- good patient condition after operation.
It has been proven beyond question that minimally invasive surgery is performed with low morbidity, has good cosmetic results, and results in a small if any decrease in the patient’s quality of life. But we must remember that the cumulative length of all scars in the axilla or anterior chest may be longer than in open parathyroid surgery. A better cosmetic effect is based on a transfer of scars into less visible places. Patients who have had endoscopic parathyroidectomies have been significantly more satisfied with their scars compared to an open approach [31, 32].
Furthermore, some difficulties and complications should be remembered when neck surgery by minimally invasive techniques is performed. The first of these concerns the removal of parathyroid adenoma through a small incision or through an endoscopy port or cannula, because it provides a risk for rupture of the adenoma, which can lead to parathyromatosis . Parathyromatosis is a rare cause of hyperparathyroidism. The condition was originally described by Palmer et al. in 1975 . About 30 cases have been reported in the literature. Type 1 parathyromatosis is caused by embryologic development of multiple parathyroid glands. Type 2 parathyromatosis, which is more common, is a surgical complication associated with spillage and seeding of parathyroid tissue during parathyroidectomy . The treatment of this rare condition is difficult. Usually repeated neck explorations are often unsuccessful. Alcohol ablation and several novel calcimimetics have been used in patients with unsuccessfully treated parathyromatosis, but experience is limited . Parathyromatosis can be a problem in patients with secondary hyperparathyroidism (with chronic renal failure) due to constant stimulation of remaining seeded parathyroid tissue after initial parathyroidectomy [37, 38].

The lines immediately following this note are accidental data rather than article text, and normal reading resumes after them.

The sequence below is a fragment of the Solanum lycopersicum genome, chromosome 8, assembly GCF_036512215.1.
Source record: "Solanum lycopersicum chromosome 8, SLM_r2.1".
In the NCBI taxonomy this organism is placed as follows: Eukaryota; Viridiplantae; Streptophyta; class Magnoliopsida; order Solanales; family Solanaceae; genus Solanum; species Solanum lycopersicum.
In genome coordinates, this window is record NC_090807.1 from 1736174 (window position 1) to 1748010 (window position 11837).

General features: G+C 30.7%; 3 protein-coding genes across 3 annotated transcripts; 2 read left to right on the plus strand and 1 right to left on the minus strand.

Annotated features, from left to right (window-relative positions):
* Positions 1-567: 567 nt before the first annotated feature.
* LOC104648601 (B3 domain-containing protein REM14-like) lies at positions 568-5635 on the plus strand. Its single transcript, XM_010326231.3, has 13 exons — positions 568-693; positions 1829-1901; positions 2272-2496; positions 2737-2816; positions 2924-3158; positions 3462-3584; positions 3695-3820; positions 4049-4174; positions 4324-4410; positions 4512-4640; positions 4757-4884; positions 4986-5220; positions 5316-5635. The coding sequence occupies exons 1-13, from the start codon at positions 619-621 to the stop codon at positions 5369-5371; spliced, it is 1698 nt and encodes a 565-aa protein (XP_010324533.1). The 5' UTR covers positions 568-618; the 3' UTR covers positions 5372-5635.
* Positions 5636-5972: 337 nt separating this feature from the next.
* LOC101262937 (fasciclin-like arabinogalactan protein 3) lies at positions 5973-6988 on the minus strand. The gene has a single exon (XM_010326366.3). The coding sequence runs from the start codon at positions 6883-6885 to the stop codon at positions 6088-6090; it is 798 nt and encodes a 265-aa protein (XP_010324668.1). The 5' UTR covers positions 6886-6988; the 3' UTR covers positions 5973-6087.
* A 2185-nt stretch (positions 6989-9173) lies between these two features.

Disruption of parathyroid tissue from its vascular supply may lead to transitory hypoparathyroidism. Patients after parathyroidectomy should receive oral calcium and vitamin D3 immediately after surgery (patients with secondary HPT may not have symptoms related to hypocalcaemia, unlike patients after parathyroidectomy for PHPT). Empirical oral vitamin D3 and oral calcium supplementation is usually satisfactory. Intravenous calcium is reserved for patients with severe symptomatic hypocalcaemia [44, 45]. Symptomatic postoperative hypocalcaemia occurs in about 7% of patients on calcium supplementation. 0.1% of all patients require an emergency visit for i.v. calcium. Patients’ emergency visits are particularly rare when patients are well-educated, receive a supply of calcium supplements at discharge, and are managed appropriately. Hand ‘tingling’ and paresthesia followed by perioral tingling and mental fog occur as the most frequent symptoms (82% of symptomatic patients). Cramps of the hands occur in only 4% of patients with symptoms, and 0.3% of all operated patients. The onset of symptoms almost always occurs on postoperative day 2 or later. Less than 0.2% of all operated patients report symptoms of low calcium on postoperative day 1.  At least during the first two weeks, or until serum calcium stabilises, serum calcium has to be monitored. Vitamin D supply may be reduced to a low dosage but hypocalcaemia, as one of the strongest activators in the development of SHPT, should be carefully avoided to protect patients from recurrent disease . Hungry bone syndrome may follow parathyroidectomy [46, 47]. This condition is marked by extensive hypophosphataemia and hypocalcaemia, mostly refractory to oral supplementation [40–47, 51].